Building back better with ISO standards.
Beating COVID-19 and building back better was the pledge from the recent G7 summit. In a post-meeting communiqué, G7 leaders called for the use of common standards, best practices and guidelines and encouraged collaboration with ISO to help build a better future.
They also asserted the importance of standards in line with their values and affirmed their support for “industry-led, inclusive multi-stakeholder approaches to standards setting”, committing to strengthen their coordination “including by consulting with industry, with regards to engagement with, and appointments to, standards developing organizations”.
The G7 summit, where the world’s seven most influential economies (UK, USA, Canada, Japan, Germany, France and Italy, plus the EU) are brought together for discussions to advance global issues, was held last weekend from 11-13 June.
Standards were cited on several occasions as an important tool to help progress many issues. The leaders stated their commitment to better share information and best practice, “including between our national standards bodies [to promote] enhanced capacity building and support for multi-stakeholder participation in standards setting”.
When it comes to outer space, the group recognized the importance of common standards related to space operations and incited nations to work together through international groups such as ISO “to preserve the space environment for future generations”.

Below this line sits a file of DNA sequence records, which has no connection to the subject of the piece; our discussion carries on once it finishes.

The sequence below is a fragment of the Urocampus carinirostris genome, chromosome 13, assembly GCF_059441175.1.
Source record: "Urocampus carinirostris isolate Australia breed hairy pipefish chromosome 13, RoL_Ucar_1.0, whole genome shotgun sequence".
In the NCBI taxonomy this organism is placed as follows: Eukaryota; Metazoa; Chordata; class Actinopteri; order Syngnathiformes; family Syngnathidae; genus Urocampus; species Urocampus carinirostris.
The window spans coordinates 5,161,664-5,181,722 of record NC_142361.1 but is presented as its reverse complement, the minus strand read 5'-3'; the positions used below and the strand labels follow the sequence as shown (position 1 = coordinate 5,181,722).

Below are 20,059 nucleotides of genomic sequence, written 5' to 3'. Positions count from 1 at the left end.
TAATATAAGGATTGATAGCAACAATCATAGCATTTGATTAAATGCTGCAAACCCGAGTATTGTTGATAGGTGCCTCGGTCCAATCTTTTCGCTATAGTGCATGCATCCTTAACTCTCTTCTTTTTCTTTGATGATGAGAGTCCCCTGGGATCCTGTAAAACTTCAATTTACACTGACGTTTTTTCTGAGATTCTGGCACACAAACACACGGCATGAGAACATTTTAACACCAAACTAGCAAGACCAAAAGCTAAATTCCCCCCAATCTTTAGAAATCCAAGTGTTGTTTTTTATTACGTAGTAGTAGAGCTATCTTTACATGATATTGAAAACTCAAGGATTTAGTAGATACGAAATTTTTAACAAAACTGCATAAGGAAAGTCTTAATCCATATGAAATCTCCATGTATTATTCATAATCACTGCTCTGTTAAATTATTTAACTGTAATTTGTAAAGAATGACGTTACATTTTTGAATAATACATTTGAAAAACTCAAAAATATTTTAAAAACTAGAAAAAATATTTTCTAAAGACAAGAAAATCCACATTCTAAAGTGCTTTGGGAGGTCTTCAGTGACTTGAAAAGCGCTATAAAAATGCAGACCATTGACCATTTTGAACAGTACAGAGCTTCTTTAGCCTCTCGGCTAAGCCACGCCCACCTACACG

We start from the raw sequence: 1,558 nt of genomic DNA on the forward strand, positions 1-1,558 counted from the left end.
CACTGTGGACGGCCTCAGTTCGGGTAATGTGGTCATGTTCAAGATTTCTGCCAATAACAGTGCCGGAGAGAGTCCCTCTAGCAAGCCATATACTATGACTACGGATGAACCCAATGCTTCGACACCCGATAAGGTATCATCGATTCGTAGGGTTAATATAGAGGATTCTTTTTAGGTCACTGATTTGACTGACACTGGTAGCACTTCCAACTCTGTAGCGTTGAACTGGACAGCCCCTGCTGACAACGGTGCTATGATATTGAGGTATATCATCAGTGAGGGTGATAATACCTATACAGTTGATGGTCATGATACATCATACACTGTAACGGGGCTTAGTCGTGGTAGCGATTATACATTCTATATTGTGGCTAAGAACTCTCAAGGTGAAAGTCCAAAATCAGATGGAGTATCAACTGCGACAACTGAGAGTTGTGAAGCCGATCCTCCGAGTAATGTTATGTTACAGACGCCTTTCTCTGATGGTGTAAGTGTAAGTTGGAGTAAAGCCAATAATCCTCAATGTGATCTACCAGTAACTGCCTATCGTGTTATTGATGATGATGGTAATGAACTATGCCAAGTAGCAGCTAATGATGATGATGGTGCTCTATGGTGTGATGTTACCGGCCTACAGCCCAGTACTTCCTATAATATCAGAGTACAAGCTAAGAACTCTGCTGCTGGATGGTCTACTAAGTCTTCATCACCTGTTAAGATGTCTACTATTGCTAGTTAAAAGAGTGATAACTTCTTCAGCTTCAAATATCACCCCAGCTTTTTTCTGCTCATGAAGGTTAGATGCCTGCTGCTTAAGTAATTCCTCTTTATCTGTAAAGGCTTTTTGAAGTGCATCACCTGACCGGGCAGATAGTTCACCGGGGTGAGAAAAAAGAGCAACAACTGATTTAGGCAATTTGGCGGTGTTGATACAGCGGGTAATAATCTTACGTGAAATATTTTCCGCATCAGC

ISO technical committee ISO/TC 20, Aircraft and space vehicles, has developed many International Standards that are used in thousands of human and robotic missions by space agencies around the world, including NASA and the European Space Agency.
The G7 leaders also affirmed their commitment to free and fair trade, for which International Standards play a vital role, by removing technical barriers and providing a common, international language.
Referencing ISO standards in regulation is consistent with obligations of the World Trade Organization’s Technical Barriers to Trade Agreement, which aims to ensure that technical regulations, standards and conformity assessment procedures are non-discriminatory and do not create unnecessary obstacles to trade.